The Daily Telegraph ran a story this week under the headline “One in 10 Church of England bishops 'could be secretly gay' -- says bishop” that suggests the term means an individual who is sexually attracted to members of the same sex and who acts upon those attractions. Yet in the context of the story it could just as well mean an individual who is sexually attracted to members of the same sex but who lives a celibate life.
Temptation is not sin, the Church of England teaches. It is immoral to act upon homosexual desire, but the desire itself is not immoral.
That point escapes theTelegraph, which reports that in a forthcoming book the Bishop of Buckingham Dr. Alan Wilson charges his episcopal colleagues with hypocrisy for opposing same-sex marriage even though a dozen of them are “gay.”
The article quotes him as saying:
By 2014 there were said to be a dozen or so gay bishops. By definition, these men are outstanding priests who have managed to navigate the complexities of a structurally homophobic institution well enough to become its iconic representatives. They may well have a bigger investment than others in keeping the closet door tightly shut.
The bishop also lambasts his colleagues for not agreeing with his private interpretation of scripture, church tradition, and natural law.
He rejects outright the idea that the Bible forbids gay marriage insisting that the Church’s official teaching is largely based on “our grandparents’ cultural dictates” rather than the teaching of Jesus.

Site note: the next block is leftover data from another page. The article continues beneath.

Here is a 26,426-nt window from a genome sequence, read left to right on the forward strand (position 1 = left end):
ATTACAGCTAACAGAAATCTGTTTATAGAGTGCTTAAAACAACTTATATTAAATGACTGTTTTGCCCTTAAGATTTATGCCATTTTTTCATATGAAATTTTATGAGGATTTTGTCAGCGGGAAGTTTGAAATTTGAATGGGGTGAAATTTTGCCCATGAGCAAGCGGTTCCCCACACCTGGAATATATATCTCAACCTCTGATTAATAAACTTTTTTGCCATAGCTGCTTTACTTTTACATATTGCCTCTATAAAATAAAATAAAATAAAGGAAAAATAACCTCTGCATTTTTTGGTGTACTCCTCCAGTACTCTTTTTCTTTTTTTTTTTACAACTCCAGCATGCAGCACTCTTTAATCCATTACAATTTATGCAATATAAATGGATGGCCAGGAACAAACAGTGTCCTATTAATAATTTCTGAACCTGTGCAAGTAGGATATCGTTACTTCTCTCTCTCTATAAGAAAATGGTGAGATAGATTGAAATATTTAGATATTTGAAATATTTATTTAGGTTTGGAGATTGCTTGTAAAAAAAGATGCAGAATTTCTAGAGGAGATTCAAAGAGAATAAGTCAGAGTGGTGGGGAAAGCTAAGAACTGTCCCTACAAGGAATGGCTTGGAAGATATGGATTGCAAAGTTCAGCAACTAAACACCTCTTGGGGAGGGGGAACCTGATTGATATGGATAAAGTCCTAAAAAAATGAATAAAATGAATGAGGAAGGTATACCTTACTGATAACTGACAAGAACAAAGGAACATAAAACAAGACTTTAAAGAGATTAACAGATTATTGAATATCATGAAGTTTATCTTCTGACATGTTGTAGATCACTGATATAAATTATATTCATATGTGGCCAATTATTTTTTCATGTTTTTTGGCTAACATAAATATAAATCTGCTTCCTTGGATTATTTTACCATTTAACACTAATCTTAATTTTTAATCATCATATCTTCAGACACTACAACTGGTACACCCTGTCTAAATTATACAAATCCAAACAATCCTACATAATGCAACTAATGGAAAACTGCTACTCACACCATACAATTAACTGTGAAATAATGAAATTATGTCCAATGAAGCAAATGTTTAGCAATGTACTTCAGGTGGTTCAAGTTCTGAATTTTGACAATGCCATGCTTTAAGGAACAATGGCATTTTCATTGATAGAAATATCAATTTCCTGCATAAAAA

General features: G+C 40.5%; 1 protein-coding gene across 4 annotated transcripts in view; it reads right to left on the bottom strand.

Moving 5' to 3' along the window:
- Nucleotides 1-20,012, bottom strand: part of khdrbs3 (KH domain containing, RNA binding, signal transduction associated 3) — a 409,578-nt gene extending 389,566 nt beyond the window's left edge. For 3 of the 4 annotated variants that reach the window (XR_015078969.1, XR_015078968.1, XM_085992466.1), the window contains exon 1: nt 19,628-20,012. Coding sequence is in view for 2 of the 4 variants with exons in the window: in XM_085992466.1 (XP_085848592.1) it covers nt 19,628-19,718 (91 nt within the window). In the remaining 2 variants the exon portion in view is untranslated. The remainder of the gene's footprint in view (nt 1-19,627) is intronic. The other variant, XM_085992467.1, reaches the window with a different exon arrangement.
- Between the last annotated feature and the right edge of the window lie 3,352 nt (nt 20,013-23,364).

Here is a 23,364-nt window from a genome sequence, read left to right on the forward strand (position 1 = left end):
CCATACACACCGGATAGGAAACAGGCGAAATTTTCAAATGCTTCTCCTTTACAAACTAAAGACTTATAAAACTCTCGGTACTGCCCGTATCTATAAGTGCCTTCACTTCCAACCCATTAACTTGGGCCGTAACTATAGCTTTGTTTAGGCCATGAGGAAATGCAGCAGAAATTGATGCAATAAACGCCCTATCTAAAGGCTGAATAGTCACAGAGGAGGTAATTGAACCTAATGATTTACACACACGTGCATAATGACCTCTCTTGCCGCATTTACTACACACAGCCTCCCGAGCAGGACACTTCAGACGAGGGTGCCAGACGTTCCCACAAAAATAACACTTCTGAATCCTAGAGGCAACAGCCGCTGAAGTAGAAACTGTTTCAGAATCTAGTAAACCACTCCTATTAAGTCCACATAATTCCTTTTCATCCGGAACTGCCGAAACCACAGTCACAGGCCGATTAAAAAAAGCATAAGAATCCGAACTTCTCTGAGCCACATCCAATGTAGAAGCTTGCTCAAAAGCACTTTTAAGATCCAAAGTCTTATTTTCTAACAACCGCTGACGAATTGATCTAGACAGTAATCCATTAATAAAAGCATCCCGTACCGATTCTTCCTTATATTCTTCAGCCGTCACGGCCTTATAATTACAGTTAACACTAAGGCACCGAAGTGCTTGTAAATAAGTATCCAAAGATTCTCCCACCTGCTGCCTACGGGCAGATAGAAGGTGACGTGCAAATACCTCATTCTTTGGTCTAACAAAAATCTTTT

Strong quotes from a bishop -- but is it really news?
The charge that there are closeted gay bishops in the Church of England is not new. The Daily Beast ran a piece on a London clergyman, the Rev. Andrew Cain, who had married his same sex partner in April. It stated:
… Cain estimated that a third of the clergy in London are gay. A clergyman, who did not wish to be named, claimed that at least 13 of the church’s 42 bishops were also gay, although they have not publicly acknowledged it. “Gay people have very often a heightened sensitivity to things of beauty and spirituality,” Cain suggested. “There are an awful lot of gay people in the church.”
Changing Attitude, a gay advocacy group within the Church of England, has also raised this issue over the years, while in 1995 the gay rights group Outrage! outed 10 Church of England bishops whom it claimed were gay, and demonstrators disrupted the consecration service of one of the 10, the Bishop of Durham, after he refused to come out of the closet.
Continue reading "Outing Britain's gay bishops" by George Conger.